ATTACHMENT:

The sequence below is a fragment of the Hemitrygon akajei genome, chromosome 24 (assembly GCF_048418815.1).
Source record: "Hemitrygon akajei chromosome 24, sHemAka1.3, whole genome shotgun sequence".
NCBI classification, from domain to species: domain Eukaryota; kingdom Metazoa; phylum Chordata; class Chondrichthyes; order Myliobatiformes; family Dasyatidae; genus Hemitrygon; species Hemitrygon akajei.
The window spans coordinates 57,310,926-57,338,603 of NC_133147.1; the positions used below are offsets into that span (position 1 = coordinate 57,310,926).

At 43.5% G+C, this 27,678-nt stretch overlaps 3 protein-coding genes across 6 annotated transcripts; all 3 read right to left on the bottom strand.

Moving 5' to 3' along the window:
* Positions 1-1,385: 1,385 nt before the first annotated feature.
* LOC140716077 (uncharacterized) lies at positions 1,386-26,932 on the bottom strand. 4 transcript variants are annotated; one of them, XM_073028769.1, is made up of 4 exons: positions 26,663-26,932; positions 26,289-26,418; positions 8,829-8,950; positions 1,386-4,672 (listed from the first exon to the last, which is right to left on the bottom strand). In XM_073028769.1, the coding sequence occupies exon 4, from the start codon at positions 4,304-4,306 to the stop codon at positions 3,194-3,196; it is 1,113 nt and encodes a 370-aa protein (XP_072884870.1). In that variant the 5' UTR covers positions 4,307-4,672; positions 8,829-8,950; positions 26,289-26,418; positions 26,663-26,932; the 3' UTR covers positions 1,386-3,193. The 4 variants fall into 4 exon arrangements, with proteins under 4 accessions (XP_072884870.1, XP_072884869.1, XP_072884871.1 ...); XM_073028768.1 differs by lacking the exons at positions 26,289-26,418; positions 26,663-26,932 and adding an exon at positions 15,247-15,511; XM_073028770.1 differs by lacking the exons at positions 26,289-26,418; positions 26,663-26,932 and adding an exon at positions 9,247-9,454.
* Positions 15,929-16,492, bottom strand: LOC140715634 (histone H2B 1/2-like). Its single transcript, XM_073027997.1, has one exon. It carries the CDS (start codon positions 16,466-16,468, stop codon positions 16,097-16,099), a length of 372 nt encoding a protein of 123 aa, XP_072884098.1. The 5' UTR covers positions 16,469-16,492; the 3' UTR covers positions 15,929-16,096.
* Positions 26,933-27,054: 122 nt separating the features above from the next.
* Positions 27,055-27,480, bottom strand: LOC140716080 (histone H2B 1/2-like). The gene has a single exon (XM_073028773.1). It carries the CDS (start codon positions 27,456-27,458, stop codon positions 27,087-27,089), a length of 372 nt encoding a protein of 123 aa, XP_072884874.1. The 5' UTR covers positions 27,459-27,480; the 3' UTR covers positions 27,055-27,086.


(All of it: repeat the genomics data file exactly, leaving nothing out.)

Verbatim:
The sequence below is a fragment of the Hemitrygon akajei genome, chromosome 24 (assembly GCF_048418815.1).
Source record: "Hemitrygon akajei chromosome 24, sHemAka1.3, whole genome shotgun sequence".
NCBI classification, from domain to species: domain Eukaryota; kingdom Metazoa; phylum Chordata; class Chondrichthyes; order Myliobatiformes; family Dasyatidae; genus Hemitrygon; species Hemitrygon akajei.
The window spans coordinates 57,310,926-57,338,603 of NC_133147.1; the positions used below are offsets into that span (position 1 = coordinate 57,310,926).

At 43.5% G+C, this 27,678-nt stretch overlaps 3 protein-coding genes across 6 annotated transcripts; all 3 read right to left on the bottom strand.

Moving 5' to 3' along the window:
* Positions 1-1,385: 1,385 nt before the first annotated feature.
* LOC140716077 (uncharacterized) lies at positions 1,386-26,932 on the bottom strand. 4 transcript variants are annotated; one of them, XM_073028769.1, is made up of 4 exons: positions 26,663-26,932; positions 26,289-26,418; positions 8,829-8,950; positions 1,386-4,672 (listed from the first exon to the last, which is right to left on the bottom strand). In XM_073028769.1, the coding sequence occupies exon 4, from the start codon at positions 4,304-4,306 to the stop codon at positions 3,194-3,196; it is 1,113 nt and encodes a 370-aa protein (XP_072884870.1). In that variant the 5' UTR covers positions 4,307-4,672; positions 8,829-8,950; positions 26,289-26,418; positions 26,663-26,932; the 3' UTR covers positions 1,386-3,193. The 4 variants fall into 4 exon arrangements, with proteins under 4 accessions (XP_072884870.1, XP_072884869.1, XP_072884871.1 ...); XM_073028768.1 differs by lacking the exons at positions 26,289-26,418; positions 26,663-26,932 and adding an exon at positions 15,247-15,511; XM_073028770.1 differs by lacking the exons at positions 26,289-26,418; positions 26,663-26,932 and adding an exon at positions 9,247-9,454.
* Positions 15,929-16,492, bottom strand: LOC140715634 (histone H2B 1/2-like). Its single transcript, XM_073027997.1, has one exon. It carries the CDS (start codon positions 16,466-16,468, stop codon positions 16,097-16,099), a length of 372 nt encoding a protein of 123 aa, XP_072884098.1. The 5' UTR covers positions 16,469-16,492; the 3' UTR covers positions 15,929-16,096.
* Positions 26,933-27,054: 122 nt separating the features above from the next.
* Positions 27,055-27,480, bottom strand: LOC140716080 (histone H2B 1/2-like). The gene has a single exon (XM_073028773.1). It carries the CDS (start codon positions 27,456-27,458, stop codon positions 27,087-27,089), a length of 372 nt encoding a protein of 123 aa, XP_072884874.1. The 5' UTR covers positions 27,459-27,480; the 3' UTR covers positions 27,055-27,086.